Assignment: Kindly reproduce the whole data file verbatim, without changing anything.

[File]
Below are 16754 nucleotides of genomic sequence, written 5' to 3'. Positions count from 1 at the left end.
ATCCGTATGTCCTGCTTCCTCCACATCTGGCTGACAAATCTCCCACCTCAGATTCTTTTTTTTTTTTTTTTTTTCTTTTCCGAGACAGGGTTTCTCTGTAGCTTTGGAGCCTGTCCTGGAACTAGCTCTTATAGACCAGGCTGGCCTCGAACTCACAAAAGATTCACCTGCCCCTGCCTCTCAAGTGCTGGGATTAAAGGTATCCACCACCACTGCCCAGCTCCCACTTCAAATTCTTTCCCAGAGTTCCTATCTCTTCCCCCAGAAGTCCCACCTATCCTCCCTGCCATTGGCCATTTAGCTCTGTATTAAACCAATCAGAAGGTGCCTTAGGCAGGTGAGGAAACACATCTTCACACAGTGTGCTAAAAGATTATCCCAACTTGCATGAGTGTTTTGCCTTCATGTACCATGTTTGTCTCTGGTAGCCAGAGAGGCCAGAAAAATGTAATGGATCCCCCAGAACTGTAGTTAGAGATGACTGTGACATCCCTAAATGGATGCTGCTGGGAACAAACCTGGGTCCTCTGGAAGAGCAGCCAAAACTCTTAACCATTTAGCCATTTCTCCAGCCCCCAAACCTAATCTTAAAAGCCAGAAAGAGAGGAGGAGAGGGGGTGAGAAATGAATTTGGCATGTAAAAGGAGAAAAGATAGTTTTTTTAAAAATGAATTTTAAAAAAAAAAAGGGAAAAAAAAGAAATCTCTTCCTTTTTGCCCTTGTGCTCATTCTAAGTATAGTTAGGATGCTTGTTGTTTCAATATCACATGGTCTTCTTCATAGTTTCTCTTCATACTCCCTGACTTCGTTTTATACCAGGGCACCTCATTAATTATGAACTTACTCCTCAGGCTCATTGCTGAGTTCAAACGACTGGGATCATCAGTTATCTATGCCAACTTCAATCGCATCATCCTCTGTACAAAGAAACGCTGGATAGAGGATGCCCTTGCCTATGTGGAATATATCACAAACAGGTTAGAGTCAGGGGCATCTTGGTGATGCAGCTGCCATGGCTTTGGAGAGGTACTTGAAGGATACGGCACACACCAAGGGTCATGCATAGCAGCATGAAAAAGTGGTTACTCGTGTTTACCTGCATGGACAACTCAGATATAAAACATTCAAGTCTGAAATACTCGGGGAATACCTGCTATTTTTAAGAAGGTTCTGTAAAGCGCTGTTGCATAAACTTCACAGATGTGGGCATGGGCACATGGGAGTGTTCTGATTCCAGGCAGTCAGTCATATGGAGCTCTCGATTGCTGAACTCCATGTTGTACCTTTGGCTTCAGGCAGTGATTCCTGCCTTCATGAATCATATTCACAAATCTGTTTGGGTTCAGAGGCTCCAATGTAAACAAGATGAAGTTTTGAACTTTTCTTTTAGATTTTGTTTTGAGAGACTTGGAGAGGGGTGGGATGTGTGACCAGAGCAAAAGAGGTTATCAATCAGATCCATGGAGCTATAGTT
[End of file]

Below are 16754 nucleotides of genomic sequence, written 5' to 3'. Positions count from 1 at the left end.
ATCCGTATGTCCTGCTTCCTCCACATCTGGCTGACAAATCTCCCACCTCAGATTCTTTTTTTTTTTTTTTTTTTCTTTTCCGAGACAGGGTTTCTCTGTAGCTTTGGAGCCTGTCCTGGAACTAGCTCTTATAGACCAGGCTGGCCTCGAACTCACAAAAGATTCACCTGCCCCTGCCTCTCAAGTGCTGGGATTAAAGGTATCCACCACCACTGCCCAGCTCCCACTTCAAATTCTTTCCCAGAGTTCCTATCTCTTCCCCCAGAAGTCCCACCTATCCTCCCTGCCATTGGCCATTTAGCTCTGTATTAAACCAATCAGAAGGTGCCTTAGGCAGGTGAGGAAACACATCTTCACACAGTGTGCTAAAAGATTATCCCAACTTGCATGAGTGTTTTGCCTTCATGTACCATGTTTGTCTCTGGTAGCCAGAGAGGCCAGAAAAATGTAATGGATCCCCCAGAACTGTAGTTAGAGATGACTGTGACATCCCTAAATGGATGCTGCTGGGAACAAACCTGGGTCCTCTGGAAGAGCAGCCAAAACTCTTAACCATTTAGCCATTTCTCCAGCCCCCAAACCTAATCTTAAAAGCCAGAAAGAGAGGAGGAGAGGGGGTGAGAAATGAATTTGGCATGTAAAAGGAGAAAAGATAGTTTTTTTAAAAATGAATTTTAAAAAAAAAAAGGGAAAAAAAAGAAATCTCTTCCTTTTTGCCCTTGTGCTCATTCTAAGTATAGTTAGGATGCTTGTTGTTTCAATATCACATGGTCTTCTTCATAGTTTCTCTTCATACTCCCTGACTTCGTTTTATACCAGGGCACCTCATTAATTATGAACTTACTCCTCAGGCTCATTGCTGAGTTCAAACGACTGGGATCATCAGTTATCTATGCCAACTTCAATCGCATCATCCTCTGTACAAAGAAACGCTGGATAGAGGATGCCCTTGCCTATGTGGAATATATCACAAACAGGTTAGAGTCAGGGGCATCTTGGTGATGCAGCTGCCATGGCTTTGGAGAGGTACTTGAAGGATACGGCACACACCAAGGGTCATGCATAGCAGCATGAAAAAGTGGTTACTCGTGTTTACCTGCATGGACAACTCAGATATAAAACATTCAAGTCTGAAATACTCGGGGAATACCTGCTATTTTTAAGAAGGTTCTGTAAAGCGCTGTTGCATAAACTTCACAGATGTGGGCATGGGCACATGGGAGTGTTCTGATTCCAGGCAGTCAGTCATATGGAGCTCTCGATTGCTGAACTCCATGTTGTACCTTTGGCTTCAGGCAGTGATTCCTGCCTTCATGAATCATATTCACAAATCTGTTTGGGTTCAGAGGCTCCAATGTAAACAAGATGAAGTTTTGAACTTTTCTTTTAGATTTTGTTTTGAGAGACTTGGAGAGGGGTGGGATGTGTGACCAGAGCAAAAGAGGTTATCAATCAGATCCATGGAGCTATAGTT